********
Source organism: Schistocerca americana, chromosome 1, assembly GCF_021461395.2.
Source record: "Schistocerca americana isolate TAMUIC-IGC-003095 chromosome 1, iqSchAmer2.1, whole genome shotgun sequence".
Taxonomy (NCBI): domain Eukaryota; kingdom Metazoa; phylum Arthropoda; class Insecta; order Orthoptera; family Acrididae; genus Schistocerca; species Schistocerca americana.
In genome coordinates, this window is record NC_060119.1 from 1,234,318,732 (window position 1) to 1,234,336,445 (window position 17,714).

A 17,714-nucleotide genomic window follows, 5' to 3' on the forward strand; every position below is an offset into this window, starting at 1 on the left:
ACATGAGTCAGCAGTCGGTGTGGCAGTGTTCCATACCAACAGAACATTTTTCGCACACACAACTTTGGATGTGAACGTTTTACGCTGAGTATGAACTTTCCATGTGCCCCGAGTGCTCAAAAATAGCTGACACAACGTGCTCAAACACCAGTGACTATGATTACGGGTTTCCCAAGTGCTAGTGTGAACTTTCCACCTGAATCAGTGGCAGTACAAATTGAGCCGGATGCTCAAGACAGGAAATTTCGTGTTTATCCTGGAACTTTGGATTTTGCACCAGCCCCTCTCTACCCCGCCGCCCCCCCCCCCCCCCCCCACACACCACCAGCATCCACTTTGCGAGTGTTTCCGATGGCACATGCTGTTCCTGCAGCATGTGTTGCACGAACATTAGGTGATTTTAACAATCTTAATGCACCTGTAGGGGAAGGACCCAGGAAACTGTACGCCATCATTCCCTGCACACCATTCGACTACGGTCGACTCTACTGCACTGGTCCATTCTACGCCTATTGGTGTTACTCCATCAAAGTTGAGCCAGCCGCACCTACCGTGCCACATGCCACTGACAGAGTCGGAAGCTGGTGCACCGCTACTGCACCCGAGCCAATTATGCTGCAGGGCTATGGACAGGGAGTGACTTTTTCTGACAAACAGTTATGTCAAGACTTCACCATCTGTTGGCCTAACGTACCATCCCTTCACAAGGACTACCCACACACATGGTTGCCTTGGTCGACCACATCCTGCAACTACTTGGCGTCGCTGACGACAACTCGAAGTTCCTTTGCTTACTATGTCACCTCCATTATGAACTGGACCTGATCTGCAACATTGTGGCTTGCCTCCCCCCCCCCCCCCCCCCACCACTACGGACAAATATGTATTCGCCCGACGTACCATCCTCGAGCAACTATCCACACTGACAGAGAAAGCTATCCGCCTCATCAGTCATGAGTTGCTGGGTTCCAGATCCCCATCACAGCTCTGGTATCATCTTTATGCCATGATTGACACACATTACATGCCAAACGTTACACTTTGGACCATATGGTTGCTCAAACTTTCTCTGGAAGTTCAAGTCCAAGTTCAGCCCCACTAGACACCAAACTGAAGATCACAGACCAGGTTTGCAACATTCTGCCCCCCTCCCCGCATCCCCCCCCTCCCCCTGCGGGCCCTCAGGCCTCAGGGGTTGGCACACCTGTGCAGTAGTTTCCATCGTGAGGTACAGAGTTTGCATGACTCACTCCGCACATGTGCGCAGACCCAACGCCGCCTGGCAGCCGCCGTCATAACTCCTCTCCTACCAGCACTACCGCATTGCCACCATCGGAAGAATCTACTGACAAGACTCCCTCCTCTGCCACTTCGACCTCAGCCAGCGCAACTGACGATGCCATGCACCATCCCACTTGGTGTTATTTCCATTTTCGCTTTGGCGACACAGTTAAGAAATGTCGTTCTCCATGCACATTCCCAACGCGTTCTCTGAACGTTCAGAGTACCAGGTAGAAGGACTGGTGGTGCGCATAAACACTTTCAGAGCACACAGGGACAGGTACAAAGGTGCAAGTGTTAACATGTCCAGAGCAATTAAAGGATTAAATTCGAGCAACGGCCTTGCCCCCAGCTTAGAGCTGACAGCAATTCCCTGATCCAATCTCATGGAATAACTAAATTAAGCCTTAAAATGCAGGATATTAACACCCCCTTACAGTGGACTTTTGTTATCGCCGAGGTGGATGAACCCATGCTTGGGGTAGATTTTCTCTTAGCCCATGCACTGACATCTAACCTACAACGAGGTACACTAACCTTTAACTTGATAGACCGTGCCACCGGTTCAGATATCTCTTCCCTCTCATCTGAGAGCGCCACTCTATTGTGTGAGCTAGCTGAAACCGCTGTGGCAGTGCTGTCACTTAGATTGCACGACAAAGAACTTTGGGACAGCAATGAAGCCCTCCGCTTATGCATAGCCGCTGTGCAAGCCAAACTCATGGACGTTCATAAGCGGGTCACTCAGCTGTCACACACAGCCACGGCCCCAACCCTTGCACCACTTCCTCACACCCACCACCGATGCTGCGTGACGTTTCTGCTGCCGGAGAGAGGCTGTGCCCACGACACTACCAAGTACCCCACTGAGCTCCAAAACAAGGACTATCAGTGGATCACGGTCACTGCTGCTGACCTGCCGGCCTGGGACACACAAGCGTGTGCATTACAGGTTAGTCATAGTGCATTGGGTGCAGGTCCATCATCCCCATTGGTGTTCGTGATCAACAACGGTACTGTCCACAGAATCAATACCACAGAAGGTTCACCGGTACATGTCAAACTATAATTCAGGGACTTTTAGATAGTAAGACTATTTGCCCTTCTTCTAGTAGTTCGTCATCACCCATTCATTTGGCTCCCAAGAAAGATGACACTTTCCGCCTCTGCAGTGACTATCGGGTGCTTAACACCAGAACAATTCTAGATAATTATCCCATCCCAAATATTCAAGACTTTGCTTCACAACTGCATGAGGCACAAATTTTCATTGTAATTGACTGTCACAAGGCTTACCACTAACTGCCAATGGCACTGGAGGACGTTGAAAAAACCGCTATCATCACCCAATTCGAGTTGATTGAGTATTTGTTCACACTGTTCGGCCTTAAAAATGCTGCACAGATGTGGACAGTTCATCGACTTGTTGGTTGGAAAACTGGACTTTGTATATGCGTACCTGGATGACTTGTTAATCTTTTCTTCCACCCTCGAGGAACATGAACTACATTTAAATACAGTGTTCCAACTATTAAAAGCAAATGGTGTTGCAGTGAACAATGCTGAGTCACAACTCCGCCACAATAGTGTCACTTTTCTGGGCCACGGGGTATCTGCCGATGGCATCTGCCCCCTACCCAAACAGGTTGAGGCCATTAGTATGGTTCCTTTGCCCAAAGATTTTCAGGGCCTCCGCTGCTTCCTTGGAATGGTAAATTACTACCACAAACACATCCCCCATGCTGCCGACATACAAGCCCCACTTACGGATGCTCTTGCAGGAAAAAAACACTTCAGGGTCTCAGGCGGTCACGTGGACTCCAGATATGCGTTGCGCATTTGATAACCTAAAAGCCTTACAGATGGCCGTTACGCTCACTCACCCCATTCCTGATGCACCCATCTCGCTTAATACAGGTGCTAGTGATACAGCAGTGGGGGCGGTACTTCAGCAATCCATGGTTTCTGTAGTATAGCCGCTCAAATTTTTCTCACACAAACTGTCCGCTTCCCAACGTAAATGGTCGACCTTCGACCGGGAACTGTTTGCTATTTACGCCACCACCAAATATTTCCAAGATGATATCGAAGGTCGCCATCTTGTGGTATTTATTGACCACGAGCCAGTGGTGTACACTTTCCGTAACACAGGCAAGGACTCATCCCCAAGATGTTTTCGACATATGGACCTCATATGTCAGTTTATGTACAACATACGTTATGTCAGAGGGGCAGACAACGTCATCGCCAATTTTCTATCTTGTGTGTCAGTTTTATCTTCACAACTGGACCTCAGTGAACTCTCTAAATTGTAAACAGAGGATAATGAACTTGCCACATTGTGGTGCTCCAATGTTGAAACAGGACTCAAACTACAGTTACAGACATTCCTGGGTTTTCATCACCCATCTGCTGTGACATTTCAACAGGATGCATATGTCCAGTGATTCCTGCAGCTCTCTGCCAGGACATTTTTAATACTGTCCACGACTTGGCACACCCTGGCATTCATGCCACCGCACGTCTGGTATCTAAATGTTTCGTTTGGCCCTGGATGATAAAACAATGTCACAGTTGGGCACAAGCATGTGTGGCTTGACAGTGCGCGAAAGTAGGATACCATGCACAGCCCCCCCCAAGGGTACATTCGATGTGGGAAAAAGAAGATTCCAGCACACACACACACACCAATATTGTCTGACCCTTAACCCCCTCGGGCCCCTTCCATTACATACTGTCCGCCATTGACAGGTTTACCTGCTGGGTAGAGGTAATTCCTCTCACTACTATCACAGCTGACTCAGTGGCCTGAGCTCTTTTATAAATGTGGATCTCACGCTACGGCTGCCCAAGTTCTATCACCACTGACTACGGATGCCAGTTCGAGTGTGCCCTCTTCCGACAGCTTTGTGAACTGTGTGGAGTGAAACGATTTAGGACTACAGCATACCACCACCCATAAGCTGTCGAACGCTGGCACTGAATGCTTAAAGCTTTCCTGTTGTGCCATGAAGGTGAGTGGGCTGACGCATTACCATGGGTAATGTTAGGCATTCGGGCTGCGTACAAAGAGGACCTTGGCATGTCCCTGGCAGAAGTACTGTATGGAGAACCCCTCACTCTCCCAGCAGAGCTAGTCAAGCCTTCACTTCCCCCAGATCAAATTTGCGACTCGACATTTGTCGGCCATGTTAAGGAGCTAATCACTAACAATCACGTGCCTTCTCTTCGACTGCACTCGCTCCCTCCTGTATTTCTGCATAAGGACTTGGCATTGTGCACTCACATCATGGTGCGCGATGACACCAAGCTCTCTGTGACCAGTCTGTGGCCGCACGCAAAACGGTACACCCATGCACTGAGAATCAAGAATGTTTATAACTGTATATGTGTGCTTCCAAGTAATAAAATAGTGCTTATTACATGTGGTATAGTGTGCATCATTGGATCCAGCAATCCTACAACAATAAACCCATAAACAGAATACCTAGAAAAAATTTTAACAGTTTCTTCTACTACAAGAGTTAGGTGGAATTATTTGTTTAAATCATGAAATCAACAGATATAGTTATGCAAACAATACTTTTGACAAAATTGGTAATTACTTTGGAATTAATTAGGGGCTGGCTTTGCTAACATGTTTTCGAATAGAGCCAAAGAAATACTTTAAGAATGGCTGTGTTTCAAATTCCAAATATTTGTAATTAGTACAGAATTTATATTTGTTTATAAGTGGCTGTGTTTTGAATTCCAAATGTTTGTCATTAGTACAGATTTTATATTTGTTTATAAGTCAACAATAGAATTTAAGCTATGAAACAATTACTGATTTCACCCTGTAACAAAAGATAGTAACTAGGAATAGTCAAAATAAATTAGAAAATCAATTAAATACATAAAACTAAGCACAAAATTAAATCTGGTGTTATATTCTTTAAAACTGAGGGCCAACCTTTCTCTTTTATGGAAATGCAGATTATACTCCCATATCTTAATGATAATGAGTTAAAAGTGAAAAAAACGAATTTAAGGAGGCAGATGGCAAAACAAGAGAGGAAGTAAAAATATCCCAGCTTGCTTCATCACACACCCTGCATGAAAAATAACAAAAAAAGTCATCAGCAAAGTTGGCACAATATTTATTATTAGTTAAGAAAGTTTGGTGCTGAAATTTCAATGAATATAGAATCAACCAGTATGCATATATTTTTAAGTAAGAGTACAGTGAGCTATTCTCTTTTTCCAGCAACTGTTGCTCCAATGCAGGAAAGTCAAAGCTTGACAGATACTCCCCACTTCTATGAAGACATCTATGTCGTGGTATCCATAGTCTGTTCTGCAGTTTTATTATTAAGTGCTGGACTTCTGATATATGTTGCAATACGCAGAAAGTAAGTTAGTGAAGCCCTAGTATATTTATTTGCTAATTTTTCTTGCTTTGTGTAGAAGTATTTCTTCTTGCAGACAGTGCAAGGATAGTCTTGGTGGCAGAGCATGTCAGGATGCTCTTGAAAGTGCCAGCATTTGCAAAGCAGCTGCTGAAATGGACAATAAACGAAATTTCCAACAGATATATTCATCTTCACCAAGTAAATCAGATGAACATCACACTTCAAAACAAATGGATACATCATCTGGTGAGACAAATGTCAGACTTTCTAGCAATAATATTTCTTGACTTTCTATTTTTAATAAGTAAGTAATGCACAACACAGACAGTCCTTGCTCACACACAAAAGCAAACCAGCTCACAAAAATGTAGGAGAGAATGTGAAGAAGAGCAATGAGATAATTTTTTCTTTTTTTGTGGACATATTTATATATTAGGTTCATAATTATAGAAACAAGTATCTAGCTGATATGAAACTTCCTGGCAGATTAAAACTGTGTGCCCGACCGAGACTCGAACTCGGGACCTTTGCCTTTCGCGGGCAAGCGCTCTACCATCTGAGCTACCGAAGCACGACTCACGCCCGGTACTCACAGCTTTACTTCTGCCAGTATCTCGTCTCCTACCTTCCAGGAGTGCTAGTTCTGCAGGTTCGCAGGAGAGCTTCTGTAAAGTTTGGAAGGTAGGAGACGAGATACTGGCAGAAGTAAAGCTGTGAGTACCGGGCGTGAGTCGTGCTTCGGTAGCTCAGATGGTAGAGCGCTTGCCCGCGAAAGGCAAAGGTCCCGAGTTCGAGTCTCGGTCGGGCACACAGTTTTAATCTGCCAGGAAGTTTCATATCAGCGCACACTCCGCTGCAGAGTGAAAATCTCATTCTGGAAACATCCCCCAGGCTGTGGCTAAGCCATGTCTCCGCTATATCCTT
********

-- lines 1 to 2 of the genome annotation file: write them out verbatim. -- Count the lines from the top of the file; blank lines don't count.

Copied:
Source organism: Schistocerca americana, chromosome 1, assembly GCF_021461395.2.
Source record: "Schistocerca americana isolate TAMUIC-IGC-003095 chromosome 1, iqSchAmer2.1, whole genome shotgun sequence".